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Scotland has a well-developed railway network. Trains in Scotland run with diesel or electricity. The organisation in charge of the Scottish rail network is known as Network Rail. Passenger services are carried by companies such as First ScotRail, CrossCountry, First Transpennine Express, East Coast and Virgin Trains.

Steeped in history, Scotland has a rich heritage that’s evident in the many castles, ancient monuments and archaeological treasures which pepper the landscape. In fact, Scotland boasts five UNESCO World Heritage sites, the oldest of which dates back to the Iron Age.

Scotland is also famed as the Home of Golf and the game has been played here for centuries. There are more golf courses per head of population than anywhere else in the world, including some real gems like the world-famous Open championship courses at St Andrews and Gleneagles.

Another of Scotland’s most famous exports is whisky. Scotch whisky has been distilled in the country since at least the 15th century. There are over 100 whisky distilleries to visit around the country. Why not sample a wee dram or two when visiting them? The Speyside region in the Highlands is an area well known for its quality malts.

Edinburgh, Scotland’s capital, can be reached in 4h25 from London or in 1h25 from Newcastle.


Explore Scotland by train and discover a treasure trove of spectacular views, historic castles and great hospitality. From stunning mountain scenery, sparkling lochs and rolling hills to vibrant cities and world-class museums and galleries, there’s a lot to pack in!

Sample some of Scotland’s breathtaking landscapes on a trip by steam train from Fort William to Mallaig - regularly voted one of the most scenic rail journeys in the world - or visit the spectacular Cairngorms National Park, the largest in the UK and easily accessible by rail from Aviemore.

You will love Edinburgh, the lively capital in which you will enjoy year-round festivals. From its two train stations, you will reach easily north-eastern Aberdeen, the third city of Scotland. Here you will discover a thriving port, museums, and castles and so on.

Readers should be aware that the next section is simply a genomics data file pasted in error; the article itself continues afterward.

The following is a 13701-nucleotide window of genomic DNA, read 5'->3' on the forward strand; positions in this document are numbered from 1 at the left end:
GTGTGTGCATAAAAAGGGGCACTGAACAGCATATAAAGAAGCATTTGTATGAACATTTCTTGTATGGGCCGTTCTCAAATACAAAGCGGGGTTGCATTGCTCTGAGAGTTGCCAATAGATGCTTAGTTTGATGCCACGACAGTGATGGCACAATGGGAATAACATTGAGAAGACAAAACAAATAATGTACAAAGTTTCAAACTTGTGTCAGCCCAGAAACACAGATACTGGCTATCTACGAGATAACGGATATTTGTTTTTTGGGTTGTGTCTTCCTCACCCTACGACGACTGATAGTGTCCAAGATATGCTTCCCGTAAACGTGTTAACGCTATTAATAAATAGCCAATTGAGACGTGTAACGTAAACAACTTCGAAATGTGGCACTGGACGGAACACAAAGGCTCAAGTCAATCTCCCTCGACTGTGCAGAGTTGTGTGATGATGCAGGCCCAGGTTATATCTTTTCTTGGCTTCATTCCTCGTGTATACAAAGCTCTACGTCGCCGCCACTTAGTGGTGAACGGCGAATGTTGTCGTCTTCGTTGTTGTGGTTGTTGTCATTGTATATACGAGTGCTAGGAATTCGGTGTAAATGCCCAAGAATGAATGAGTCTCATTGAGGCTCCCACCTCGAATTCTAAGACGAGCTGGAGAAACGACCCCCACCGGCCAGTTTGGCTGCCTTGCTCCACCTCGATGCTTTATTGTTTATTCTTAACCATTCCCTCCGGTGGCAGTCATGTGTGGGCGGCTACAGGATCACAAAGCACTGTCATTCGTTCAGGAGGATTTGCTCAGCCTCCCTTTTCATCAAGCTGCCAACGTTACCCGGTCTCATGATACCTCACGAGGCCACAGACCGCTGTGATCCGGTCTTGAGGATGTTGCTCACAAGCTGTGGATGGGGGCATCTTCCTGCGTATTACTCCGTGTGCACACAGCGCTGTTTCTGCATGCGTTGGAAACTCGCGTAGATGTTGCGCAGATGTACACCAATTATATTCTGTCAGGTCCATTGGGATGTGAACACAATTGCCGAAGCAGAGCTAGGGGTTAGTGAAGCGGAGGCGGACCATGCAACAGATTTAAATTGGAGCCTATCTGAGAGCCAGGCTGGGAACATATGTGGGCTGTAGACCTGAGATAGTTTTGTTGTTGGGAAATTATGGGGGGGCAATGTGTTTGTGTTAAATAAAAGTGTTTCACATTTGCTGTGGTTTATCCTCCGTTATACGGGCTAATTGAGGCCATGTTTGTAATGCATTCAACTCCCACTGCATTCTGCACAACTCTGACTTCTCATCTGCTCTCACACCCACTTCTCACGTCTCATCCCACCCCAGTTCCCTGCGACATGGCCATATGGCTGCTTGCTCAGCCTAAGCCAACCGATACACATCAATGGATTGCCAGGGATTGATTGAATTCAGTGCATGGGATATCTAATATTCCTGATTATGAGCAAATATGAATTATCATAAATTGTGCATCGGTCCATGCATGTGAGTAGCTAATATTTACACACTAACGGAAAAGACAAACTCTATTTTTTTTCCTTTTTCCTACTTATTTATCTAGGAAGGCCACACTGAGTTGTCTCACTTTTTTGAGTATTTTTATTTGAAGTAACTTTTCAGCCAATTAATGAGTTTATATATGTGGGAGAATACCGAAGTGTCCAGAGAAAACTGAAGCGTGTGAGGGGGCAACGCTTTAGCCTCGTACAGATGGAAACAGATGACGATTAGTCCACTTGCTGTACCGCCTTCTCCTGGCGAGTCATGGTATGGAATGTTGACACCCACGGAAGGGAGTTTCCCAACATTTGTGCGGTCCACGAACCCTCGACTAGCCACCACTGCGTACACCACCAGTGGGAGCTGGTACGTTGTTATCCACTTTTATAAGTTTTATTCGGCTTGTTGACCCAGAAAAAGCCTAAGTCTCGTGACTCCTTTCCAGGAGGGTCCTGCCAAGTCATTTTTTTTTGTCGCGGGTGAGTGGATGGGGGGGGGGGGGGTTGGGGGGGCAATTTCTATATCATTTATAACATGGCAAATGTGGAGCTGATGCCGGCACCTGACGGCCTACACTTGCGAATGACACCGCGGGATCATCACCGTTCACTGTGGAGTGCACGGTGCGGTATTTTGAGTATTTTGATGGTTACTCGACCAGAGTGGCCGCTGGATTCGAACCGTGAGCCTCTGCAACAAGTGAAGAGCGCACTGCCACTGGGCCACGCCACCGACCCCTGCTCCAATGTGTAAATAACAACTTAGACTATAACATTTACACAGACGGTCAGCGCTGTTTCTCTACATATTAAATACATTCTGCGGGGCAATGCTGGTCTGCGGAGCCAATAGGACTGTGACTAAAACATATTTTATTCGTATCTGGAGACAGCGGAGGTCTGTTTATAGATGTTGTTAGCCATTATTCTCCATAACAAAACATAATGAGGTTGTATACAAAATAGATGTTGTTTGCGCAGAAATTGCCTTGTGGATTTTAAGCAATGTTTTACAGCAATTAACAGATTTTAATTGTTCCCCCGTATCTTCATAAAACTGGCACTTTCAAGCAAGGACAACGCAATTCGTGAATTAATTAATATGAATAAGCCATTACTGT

Travelling by train in Scotland is an interesting way to visit this region. In the Highlands, one of the best well-preserved sites in Europe, admire the landscapes and its sheeps and cows. Enjoy the outdoor sports and activities in Inverness, such as paintball or water sports.

Take Home

The world-known tartan is the indispensable purchase. From the famous kilt to the blanket, tartan is the typical souvenir you must bring back home. You can also go shopping in Glasgow, so take the CrossCountry train (about one hour from Edinburgh), and enjoy the fashion and trendy shops.

Eat & Drink

Try the traditional haggis (sheep’s offal and oatmeal). If you are here the 25th of January, experience the Burns Supper, during which you may eat turnips and mashed potatoes. Cullen Skink (soup) can be savoured in the East Neuk ok Fife. Of course, you can’t leave Scotland without having tasted some whiskies when you’re in Islay.

New Perspective

What about climbing Ben Nevis to reach the highest point of Scotland and of Great Britain (1,344 metres…), so you can have a breath of fresh air!

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